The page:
Point is, it can amplify existing biases and people might not even be aware of it.
Somewhat, I'd say.
That's more so related to the ease of spreading political propaganda provided by the rise of the internet.
It's not exactly live and unfiltered though. The platform holders and search/recommendation algorithms decide what you get to see.
Sure, but geographic tags can and do show everything in a certain area, and with little to no filtration.
The personal feed is sorted out and filtered by these algorithms.
Now I do understand that all these biases exist.
But the key point of the argument is centered around the comparison between traditional and new media coverage.
The people had and will continue to have biases, and the technological advancement of the world will inevitably make the world far more connected and thus inevitably amplifying the effects of any propaganda or polarization in general.
As far as I view it, an unfiltered coverage showing the full picture without any interference or opinion attached to it can break or limit the capacity of these bubbles and propaganda.
The algorithms can be avoided by following geographic tags instead of just the personal feed, at least for anyone wanting to actually follow the news.
That's the theory I disproved above. Anyways, the digital space is centrally controlled and allows a degree of central control that has never been possible in human history.
The infrastructure is, but not the content.
It also allows reach, not direct control.
The capable entities (professional journalists) are made redundant by digital technology.
Capable entities as in political, economic, and social parties or movements, or just oligarchs.
For journalists, disagree; Professional reporters are redundant, which is the inevitable consequence of the world becoming more connected and essentially a small place.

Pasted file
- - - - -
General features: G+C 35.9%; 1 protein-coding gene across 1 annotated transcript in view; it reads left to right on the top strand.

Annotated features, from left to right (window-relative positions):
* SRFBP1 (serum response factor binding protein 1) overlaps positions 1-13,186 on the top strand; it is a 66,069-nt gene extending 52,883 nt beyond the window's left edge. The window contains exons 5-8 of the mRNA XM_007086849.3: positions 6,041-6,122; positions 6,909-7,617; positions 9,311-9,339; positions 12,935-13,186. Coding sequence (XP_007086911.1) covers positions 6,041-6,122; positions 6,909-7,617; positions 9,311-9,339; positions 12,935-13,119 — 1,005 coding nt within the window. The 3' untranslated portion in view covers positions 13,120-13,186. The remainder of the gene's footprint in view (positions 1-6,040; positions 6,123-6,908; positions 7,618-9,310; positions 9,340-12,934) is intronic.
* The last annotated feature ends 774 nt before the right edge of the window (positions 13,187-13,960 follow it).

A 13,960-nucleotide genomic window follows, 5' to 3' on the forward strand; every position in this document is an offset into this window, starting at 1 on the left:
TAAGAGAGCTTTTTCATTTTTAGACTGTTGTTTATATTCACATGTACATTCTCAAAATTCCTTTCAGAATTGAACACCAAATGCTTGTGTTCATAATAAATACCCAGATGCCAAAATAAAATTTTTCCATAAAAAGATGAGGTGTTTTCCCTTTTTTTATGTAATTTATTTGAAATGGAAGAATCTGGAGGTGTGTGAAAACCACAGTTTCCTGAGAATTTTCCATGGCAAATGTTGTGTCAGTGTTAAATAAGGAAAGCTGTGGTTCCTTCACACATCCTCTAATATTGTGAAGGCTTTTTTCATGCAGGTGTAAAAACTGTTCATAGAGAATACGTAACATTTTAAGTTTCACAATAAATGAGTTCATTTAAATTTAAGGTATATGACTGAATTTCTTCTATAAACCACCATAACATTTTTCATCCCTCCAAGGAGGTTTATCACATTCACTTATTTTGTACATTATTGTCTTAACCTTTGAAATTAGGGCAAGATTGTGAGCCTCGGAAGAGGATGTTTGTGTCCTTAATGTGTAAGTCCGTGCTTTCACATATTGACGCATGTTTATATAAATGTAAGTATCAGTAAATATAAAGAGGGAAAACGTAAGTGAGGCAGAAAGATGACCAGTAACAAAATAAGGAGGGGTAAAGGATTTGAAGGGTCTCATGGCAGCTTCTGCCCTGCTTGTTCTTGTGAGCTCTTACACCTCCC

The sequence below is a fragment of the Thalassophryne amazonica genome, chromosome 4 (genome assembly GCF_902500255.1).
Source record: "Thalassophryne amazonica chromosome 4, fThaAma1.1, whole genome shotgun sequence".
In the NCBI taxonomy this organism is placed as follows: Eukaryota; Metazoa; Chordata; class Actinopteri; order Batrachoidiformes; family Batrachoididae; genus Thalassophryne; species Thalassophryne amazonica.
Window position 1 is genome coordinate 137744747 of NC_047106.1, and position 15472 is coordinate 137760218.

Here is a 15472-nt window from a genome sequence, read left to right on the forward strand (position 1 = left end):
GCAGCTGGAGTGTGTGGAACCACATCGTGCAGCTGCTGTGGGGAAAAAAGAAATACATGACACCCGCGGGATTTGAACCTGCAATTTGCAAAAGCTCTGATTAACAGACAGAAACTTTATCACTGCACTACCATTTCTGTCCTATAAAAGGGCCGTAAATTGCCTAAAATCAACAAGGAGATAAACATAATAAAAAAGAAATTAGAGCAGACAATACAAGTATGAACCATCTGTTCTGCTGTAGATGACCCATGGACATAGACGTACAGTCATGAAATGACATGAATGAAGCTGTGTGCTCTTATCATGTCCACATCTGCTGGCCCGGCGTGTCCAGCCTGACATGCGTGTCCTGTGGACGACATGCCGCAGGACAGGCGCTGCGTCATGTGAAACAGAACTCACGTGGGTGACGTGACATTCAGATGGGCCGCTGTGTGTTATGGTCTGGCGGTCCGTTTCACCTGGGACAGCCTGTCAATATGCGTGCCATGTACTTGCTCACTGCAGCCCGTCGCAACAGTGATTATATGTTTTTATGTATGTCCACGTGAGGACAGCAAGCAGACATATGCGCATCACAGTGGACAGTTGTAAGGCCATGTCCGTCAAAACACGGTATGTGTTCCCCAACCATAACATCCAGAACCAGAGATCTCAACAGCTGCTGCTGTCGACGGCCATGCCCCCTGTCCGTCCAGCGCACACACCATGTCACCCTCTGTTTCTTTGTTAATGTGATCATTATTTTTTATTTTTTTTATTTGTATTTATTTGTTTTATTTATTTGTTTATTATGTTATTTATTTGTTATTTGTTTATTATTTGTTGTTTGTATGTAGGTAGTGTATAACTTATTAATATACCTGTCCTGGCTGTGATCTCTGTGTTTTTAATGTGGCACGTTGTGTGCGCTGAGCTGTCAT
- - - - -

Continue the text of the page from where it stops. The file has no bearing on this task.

Professional journalists, on the other hand, have the job of connecting the dots more so than finding them, and they're not becoming redundant but rather very important and increasingly hard to find.
With the competition from the free-lancers, traditional media are forced to cut costs by eliminating professional staff capable of research and unbiased reporting.
Traditional media has never been unbiased and independent.
Traditionally, the news has been reported by people working either for states, corporations or oligarchs directly, broadcasting or writing the bias of their employer into their material. This is simply because if they didn't hold the same bias, they wouldn't have been employed there to begin with.
Fox news isn't going to hire a communist for example.
New media, on the other hand, allows access to a far greater scope of information and coverage.
As pointed above to @Rugoz, the algorithms and the possible filtration by the given network might affect one's personal feed, but it can be overcome by opening geographic tags, which though requires an extra minute of effort, it's worth it to get the full picture.
They are replaced by amateurs who each pursues his own biased agenda in his own echo chamber.
Sure, those provide opinions and propaganda.
But again, those would exist either way, be it by an amateur or by a professional, propaganda is propaganda.
But the live coverage provided is different, simply because whoever is streaming can't control what's going on on the ground, so they can't push propaganda, they show what's happening live.